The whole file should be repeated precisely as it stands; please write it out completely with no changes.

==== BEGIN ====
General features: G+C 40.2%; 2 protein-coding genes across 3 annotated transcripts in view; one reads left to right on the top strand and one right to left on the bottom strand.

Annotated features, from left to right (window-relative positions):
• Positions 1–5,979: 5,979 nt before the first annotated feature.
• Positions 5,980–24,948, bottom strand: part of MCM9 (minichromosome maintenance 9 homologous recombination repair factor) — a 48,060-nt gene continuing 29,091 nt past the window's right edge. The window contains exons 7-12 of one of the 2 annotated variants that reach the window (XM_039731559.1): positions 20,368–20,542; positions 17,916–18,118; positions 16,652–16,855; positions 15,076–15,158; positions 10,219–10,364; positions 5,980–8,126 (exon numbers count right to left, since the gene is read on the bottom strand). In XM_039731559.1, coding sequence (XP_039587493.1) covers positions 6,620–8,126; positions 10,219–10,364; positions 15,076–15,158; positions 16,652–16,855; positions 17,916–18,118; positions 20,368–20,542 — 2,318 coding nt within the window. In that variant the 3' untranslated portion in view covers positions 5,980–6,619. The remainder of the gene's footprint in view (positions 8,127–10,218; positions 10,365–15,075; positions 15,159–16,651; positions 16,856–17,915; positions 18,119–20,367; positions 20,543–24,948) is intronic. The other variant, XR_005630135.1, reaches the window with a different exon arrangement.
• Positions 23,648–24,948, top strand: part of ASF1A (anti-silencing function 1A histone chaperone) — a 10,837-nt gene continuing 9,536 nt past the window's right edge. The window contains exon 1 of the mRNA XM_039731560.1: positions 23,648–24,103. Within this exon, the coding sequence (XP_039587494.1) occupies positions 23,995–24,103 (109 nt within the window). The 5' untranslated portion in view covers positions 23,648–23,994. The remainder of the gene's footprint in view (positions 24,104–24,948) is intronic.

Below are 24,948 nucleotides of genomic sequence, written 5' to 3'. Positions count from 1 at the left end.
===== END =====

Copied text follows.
General features: G+C 40.2%; 2 protein-coding genes across 3 annotated transcripts in view; one reads left to right on the top strand and one right to left on the bottom strand.

Annotated features, from left to right (window-relative positions):
• Positions 1–5,979: 5,979 nt before the first annotated feature.
• Positions 5,980–24,948, bottom strand: part of MCM9 (minichromosome maintenance 9 homologous recombination repair factor) — a 48,060-nt gene continuing 29,091 nt past the window's right edge. The window contains exons 7-12 of one of the 2 annotated variants that reach the window (XM_039731559.1): positions 20,368–20,542; positions 17,916–18,118; positions 16,652–16,855; positions 15,076–15,158; positions 10,219–10,364; positions 5,980–8,126 (exon numbers count right to left, since the gene is read on the bottom strand). In XM_039731559.1, coding sequence (XP_039587493.1) covers positions 6,620–8,126; positions 10,219–10,364; positions 15,076–15,158; positions 16,652–16,855; positions 17,916–18,118; positions 20,368–20,542 — 2,318 coding nt within the window. In that variant the 3' untranslated portion in view covers positions 5,980–6,619. The remainder of the gene's footprint in view (positions 8,127–10,218; positions 10,365–15,075; positions 15,159–16,651; positions 16,856–17,915; positions 18,119–20,367; positions 20,543–24,948) is intronic. The other variant, XR_005630135.1, reaches the window with a different exon arrangement.
• Positions 23,648–24,948, top strand: part of ASF1A (anti-silencing function 1A histone chaperone) — a 10,837-nt gene continuing 9,536 nt past the window's right edge. The window contains exon 1 of the mRNA XM_039731560.1: positions 23,648–24,103. Within this exon, the coding sequence (XP_039587494.1) occupies positions 23,995–24,103 (109 nt within the window). The 5' untranslated portion in view covers positions 23,648–23,994. The remainder of the gene's footprint in view (positions 24,104–24,948) is intronic.

Below are 24,948 nucleotides of genomic sequence, written 5' to 3'. Positions count from 1 at the left end.